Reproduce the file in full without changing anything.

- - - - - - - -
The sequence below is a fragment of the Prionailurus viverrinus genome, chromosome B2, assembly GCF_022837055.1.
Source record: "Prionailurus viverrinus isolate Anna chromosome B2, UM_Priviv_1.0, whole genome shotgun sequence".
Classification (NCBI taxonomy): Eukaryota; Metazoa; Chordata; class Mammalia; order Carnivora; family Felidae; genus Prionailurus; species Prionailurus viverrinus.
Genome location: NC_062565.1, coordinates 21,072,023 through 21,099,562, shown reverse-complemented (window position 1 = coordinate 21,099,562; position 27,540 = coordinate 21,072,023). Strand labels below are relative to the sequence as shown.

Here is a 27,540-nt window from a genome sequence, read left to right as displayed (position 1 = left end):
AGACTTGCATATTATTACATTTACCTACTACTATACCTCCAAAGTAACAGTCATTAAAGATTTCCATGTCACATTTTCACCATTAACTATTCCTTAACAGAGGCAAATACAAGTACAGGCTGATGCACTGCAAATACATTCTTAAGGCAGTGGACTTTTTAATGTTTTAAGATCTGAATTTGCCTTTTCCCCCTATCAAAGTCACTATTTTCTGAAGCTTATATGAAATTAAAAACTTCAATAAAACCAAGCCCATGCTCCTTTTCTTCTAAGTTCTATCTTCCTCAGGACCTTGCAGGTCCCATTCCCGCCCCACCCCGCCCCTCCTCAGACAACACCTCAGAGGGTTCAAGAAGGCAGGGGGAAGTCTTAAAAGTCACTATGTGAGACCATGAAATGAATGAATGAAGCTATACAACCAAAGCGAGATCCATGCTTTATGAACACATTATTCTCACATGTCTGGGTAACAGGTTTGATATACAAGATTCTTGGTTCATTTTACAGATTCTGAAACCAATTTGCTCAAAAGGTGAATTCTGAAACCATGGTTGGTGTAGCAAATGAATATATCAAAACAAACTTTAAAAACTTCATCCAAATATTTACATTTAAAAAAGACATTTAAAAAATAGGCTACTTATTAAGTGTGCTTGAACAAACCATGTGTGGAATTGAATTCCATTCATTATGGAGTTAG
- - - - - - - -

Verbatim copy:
The sequence below is a fragment of the Prionailurus viverrinus genome, chromosome B2, assembly GCF_022837055.1.
Source record: "Prionailurus viverrinus isolate Anna chromosome B2, UM_Priviv_1.0, whole genome shotgun sequence".
Classification (NCBI taxonomy): Eukaryota; Metazoa; Chordata; class Mammalia; order Carnivora; family Felidae; genus Prionailurus; species Prionailurus viverrinus.
Genome location: NC_062565.1, coordinates 21,072,023 through 21,099,562, shown reverse-complemented (window position 1 = coordinate 21,099,562; position 27,540 = coordinate 21,072,023). Strand labels below are relative to the sequence as shown.

Here is a 27,540-nt window from a genome sequence, read left to right as displayed (position 1 = left end):
AGACTTGCATATTATTACATTTACCTACTACTATACCTCCAAAGTAACAGTCATTAAAGATTTCCATGTCACATTTTCACCATTAACTATTCCTTAACAGAGGCAAATACAAGTACAGGCTGATGCACTGCAAATACATTCTTAAGGCAGTGGACTTTTTAATGTTTTAAGATCTGAATTTGCCTTTTCCCCCTATCAAAGTCACTATTTTCTGAAGCTTATATGAAATTAAAAACTTCAATAAAACCAAGCCCATGCTCCTTTTCTTCTAAGTTCTATCTTCCTCAGGACCTTGCAGGTCCCATTCCCGCCCCACCCCGCCCCTCCTCAGACAACACCTCAGAGGGTTCAAGAAGGCAGGGGGAAGTCTTAAAAGTCACTATGTGAGACCATGAAATGAATGAATGAAGCTATACAACCAAAGCGAGATCCATGCTTTATGAACACATTATTCTCACATGTCTGGGTAACAGGTTTGATATACAAGATTCTTGGTTCATTTTACAGATTCTGAAACCAATTTGCTCAAAAGGTGAATTCTGAAACCATGGTTGGTGTAGCAAATGAATATATCAAAACAAACTTTAAAAACTTCATCCAAATATTTACATTTAAAAAAGACATTTAAAAAATAGGCTACTTATTAAGTGTGCTTGAACAAACCATGTGTGGAATTGAATTCCATTCATTATGGAGTTAG